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I am struggling with adding persistence to my robot. Now I don't know a good way to see when the MatchIsOver. -- PEZ
static variables

The easiest way to save data between rounds is to make your variables static. There is no need to save data to a file and retrieve it. You usually store the enemy information you collected in previous rounds (if you need it later) or information stored in files that you need to read only once. -- Albert

As far as I know static variables in a Java class is shared among all instances of that class. Robocode creates a new instance of your bot for each round (and then calls the run() method), but since static variables are shared among all instances, your bot still has access to the data that was saved in the static variables last round. I'm not sure what this means if you have multiple instances of the same bot on the field though? --Zeb

In principle, multiple instances of the bot work OK. I'm not sure why (because they are the same class, they should share the data). My guess is that it is OK because they execute in different threads. -- Albert

I've found the answer in an old posting by Mat: http://www.alphaworks.ibm.com/forum/robocode.nsf/archived/5F86B09EE7DCA3E682798BC09C4B0950?OpenDocument It says that each robot is created by separate ClassLoaders?, with the purpose being that they should not share static variables. -- PEZ

I'm still a bit confused about what Robocode does between rounds. I have a static collection of enemies, each which get an instance of my robot when they are created. How come this robot reference is still valid between rounds? Isn't it a new instance of the Robot then? Or why would you need static variables for this otherwise? -- PEZ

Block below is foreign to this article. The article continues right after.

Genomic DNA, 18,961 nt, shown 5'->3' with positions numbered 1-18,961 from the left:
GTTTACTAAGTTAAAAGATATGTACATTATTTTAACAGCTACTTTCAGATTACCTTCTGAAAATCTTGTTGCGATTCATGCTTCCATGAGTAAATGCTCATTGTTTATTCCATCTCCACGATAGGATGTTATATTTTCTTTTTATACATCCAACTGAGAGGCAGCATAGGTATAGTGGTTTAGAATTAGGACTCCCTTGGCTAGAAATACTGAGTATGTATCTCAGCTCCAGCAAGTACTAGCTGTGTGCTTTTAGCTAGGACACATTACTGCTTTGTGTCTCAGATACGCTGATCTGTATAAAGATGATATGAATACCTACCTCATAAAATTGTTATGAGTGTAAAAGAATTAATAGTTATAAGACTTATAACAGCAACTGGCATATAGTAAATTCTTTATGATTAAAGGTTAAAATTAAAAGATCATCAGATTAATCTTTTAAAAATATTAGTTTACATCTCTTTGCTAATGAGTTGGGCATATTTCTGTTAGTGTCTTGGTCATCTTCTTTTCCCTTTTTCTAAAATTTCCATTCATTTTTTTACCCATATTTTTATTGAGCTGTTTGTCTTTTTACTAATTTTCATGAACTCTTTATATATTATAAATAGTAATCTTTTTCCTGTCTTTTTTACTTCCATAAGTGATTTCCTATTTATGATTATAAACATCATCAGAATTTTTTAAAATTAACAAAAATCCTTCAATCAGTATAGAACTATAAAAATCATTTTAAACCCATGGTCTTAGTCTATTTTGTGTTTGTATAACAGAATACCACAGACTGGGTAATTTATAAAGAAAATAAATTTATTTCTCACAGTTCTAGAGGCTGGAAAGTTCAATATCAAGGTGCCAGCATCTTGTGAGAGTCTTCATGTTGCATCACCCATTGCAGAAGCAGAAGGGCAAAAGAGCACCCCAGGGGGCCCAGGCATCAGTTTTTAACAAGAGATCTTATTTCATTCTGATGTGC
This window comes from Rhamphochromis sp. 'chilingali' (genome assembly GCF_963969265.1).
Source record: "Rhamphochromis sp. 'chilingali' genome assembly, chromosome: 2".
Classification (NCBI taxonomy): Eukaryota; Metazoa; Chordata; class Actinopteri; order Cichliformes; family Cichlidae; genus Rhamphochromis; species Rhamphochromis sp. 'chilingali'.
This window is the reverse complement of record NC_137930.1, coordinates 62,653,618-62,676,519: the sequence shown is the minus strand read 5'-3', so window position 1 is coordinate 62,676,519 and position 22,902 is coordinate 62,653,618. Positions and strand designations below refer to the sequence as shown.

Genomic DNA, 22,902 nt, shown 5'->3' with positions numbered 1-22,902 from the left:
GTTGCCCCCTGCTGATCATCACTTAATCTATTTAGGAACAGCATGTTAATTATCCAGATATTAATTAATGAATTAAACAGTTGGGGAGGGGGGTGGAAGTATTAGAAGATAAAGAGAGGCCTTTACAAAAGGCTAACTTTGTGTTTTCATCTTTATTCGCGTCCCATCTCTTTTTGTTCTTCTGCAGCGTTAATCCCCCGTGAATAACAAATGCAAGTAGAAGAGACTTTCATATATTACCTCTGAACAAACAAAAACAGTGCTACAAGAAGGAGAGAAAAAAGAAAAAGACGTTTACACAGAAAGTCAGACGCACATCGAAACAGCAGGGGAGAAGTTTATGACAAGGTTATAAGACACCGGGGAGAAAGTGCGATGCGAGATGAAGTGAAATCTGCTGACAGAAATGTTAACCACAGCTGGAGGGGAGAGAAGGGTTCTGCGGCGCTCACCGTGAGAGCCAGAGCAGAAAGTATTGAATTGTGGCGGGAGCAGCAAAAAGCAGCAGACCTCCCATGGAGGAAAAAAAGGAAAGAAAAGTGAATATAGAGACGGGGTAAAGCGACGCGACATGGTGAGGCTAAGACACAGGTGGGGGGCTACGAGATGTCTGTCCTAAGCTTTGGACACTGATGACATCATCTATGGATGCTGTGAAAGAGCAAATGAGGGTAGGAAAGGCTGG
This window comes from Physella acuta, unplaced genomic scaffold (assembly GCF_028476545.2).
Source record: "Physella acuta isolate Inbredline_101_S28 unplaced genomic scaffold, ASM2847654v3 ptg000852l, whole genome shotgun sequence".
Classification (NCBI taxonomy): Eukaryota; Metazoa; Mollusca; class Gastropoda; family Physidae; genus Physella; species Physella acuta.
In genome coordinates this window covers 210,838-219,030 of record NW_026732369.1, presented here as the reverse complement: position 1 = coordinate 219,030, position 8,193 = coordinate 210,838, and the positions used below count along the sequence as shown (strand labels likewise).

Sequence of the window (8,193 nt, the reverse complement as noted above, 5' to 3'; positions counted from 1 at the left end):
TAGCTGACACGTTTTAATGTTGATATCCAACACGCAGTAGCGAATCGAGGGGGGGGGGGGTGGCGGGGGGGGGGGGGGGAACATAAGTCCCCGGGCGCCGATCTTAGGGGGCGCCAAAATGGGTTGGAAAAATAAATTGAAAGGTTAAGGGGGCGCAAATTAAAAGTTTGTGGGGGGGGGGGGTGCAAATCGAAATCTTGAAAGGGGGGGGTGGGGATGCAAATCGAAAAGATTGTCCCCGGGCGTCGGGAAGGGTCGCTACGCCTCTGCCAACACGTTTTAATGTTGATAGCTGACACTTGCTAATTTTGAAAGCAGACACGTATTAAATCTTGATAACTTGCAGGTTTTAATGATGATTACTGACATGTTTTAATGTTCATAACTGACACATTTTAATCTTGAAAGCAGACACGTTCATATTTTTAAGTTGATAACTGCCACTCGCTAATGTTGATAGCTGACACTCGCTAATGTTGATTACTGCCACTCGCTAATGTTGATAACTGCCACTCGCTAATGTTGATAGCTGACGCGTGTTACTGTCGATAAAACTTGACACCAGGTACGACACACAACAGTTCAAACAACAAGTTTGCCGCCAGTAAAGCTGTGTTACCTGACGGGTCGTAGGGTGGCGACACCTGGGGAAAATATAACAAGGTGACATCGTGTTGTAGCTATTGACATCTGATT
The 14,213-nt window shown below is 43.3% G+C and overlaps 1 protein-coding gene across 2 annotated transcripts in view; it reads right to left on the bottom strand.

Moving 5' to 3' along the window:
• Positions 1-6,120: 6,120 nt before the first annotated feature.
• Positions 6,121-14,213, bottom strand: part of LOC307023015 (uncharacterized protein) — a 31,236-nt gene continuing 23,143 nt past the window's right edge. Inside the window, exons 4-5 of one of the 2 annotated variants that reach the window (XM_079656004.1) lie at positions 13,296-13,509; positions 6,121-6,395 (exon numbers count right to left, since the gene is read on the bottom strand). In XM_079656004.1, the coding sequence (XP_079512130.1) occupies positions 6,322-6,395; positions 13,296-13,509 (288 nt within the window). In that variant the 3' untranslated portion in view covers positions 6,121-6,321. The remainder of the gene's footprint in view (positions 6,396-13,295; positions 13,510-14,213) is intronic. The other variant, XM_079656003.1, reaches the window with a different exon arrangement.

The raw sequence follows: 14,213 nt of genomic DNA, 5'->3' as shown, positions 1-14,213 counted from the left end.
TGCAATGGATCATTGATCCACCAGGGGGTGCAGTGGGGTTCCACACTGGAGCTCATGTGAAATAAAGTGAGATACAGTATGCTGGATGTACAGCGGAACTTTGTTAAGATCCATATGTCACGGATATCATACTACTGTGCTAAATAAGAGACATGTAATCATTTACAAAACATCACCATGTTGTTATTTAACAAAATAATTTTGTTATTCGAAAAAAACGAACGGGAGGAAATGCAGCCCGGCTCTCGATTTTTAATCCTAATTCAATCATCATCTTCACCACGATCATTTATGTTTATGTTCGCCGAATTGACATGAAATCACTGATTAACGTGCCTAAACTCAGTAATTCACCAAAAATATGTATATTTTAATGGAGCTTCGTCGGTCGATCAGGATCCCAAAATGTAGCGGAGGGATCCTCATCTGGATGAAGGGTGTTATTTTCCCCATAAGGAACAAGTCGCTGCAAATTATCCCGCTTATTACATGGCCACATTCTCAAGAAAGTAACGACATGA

Pondering and discussing with my colleagues I now think I know the the answer to this question: Calls like getHeading() are accessing static variables in the robot. My static collection holds a reference to an old and dead robot, but it shares those static variables with each new and fresh instance, which make it work. It's when you try calls like ahead() that things stop to work. -- PEZ


Serializable means that a class can be converted into an array of bytes which can then be written to disk, sent over a network, etc. For a class to be Serializable it must (a) have no member variables which hold non-serializable classes and (b) implement the Serializable interface. The only real problem you can run into is if you have an object with a lot of references to other objects: when you serialize it, you''ll also be serializing and all of those objects, any objects that they have references to, etc. In an early version of Duelist I couldn't understand why my datafiles were about 40k per bot - turned out that one of the things I was serializing had a reference to my bot in it, so I was serializing EVERY object my bot used! :-P --David Alves

You use the transient keyword to indicate that a member variables aren't part of the persistant object. As long as you know how to reconstruct an "incomplete" deserialized object you just put transient in front of the variable declaration and it won't get serialized along with the rest of the object. Beware though that if you initialize a transient variable upon declaration you won't have the initialized value on that variable after deserialization. Like: